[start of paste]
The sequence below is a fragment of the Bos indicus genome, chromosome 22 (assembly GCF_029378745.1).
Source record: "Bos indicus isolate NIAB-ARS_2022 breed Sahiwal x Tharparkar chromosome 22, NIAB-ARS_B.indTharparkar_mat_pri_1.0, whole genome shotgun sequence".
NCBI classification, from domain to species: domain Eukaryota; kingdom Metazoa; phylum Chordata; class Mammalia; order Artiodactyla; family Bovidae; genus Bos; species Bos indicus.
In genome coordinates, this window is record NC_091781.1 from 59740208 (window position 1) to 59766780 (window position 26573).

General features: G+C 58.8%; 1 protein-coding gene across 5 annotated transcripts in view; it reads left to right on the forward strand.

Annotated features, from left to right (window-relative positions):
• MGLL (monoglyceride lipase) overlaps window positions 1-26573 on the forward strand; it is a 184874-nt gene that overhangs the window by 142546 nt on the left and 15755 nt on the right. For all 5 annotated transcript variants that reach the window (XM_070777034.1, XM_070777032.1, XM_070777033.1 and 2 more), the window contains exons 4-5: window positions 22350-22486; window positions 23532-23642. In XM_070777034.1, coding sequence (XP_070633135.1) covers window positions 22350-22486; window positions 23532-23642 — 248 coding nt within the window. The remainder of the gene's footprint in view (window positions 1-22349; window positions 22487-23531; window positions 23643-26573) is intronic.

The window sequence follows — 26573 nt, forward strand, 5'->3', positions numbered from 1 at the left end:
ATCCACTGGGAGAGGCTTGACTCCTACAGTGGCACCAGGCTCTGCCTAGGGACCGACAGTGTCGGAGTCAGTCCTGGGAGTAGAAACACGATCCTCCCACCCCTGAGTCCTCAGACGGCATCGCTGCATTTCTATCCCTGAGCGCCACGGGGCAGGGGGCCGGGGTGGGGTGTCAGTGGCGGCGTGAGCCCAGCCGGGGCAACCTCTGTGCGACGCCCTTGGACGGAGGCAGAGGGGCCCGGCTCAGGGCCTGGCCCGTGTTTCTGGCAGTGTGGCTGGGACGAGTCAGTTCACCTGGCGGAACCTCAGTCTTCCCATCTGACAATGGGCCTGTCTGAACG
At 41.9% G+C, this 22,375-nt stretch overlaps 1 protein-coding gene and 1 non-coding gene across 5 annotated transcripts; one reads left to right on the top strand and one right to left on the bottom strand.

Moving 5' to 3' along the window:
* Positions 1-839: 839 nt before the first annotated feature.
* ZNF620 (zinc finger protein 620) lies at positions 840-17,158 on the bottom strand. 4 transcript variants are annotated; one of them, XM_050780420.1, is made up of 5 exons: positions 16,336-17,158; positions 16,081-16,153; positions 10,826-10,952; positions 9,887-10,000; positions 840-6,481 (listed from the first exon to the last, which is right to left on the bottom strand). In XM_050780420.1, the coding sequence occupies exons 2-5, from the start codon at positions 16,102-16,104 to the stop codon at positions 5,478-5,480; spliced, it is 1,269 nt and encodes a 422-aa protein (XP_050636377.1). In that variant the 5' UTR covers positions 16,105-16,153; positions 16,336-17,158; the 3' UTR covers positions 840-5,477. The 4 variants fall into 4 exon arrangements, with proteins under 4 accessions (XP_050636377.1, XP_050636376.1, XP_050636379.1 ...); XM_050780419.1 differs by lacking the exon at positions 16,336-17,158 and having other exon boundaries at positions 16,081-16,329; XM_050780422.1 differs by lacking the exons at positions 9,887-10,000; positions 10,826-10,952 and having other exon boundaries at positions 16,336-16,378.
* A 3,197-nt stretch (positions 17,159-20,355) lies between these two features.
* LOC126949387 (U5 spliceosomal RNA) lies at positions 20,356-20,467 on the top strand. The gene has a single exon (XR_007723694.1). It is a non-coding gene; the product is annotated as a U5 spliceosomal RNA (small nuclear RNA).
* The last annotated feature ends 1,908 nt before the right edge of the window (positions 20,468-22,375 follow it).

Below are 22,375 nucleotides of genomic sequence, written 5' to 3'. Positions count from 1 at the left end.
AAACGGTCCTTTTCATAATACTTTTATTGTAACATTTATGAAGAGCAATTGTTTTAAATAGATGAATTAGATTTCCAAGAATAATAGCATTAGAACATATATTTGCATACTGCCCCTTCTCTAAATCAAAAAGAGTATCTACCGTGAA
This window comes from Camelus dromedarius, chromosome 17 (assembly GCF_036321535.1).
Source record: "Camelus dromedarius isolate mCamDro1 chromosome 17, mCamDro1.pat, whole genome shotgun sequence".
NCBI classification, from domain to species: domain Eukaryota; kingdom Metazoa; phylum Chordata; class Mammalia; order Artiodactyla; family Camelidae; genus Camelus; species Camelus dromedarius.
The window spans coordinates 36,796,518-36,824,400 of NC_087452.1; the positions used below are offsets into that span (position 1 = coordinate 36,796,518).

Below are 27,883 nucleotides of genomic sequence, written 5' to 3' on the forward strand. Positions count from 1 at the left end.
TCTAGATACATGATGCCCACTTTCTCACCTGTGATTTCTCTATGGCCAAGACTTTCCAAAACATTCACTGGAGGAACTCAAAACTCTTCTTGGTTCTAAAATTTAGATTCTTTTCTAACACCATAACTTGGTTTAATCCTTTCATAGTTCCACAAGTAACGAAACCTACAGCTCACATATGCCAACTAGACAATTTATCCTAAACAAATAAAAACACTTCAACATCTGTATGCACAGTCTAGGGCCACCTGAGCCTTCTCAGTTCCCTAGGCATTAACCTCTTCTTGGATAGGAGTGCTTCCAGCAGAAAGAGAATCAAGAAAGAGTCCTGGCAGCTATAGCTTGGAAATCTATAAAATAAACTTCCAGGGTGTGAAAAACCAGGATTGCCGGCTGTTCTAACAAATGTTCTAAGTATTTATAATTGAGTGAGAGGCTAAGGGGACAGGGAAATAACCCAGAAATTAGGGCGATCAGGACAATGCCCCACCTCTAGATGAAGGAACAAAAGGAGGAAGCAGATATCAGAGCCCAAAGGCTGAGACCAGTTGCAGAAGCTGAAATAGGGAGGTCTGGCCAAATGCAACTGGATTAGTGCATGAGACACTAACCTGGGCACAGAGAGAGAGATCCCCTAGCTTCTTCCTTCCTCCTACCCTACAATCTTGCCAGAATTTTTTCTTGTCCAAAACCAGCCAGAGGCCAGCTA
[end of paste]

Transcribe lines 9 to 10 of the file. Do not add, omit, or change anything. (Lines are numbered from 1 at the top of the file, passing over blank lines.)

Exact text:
ATCCACTGGGAGAGGCTTGACTCCTACAGTGGCACCAGGCTCTGCCTAGGGACCGACAGTGTCGGAGTCAGTCCTGGGAGTAGAAACACGATCCTCCCACCCCTGAGTCCTCAGACGGCATCGCTGCATTTCTATCCCTGAGCGCCACGGGGCAGGGGGCCGGGGTGGGGTGTCAGTGGCGGCGTGAGCCCAGCCGGGGCAACCTCTGTGCGACGCCCTTGGACGGAGGCAGAGGGGCCCGGCTCAGGGCCTGGCCCGTGTTTCTGGCAGTGTGGCTGGGACGAGTCAGTTCACCTGGCGGAACCTCAGTCTTCCCATCTGACAATGGGCCTGTCTGAACG
At 41.9% G+C, this 22,375-nt stretch overlaps 1 protein-coding gene and 1 non-coding gene across 5 annotated transcripts; one reads left to right on the top strand and one right to left on the bottom strand.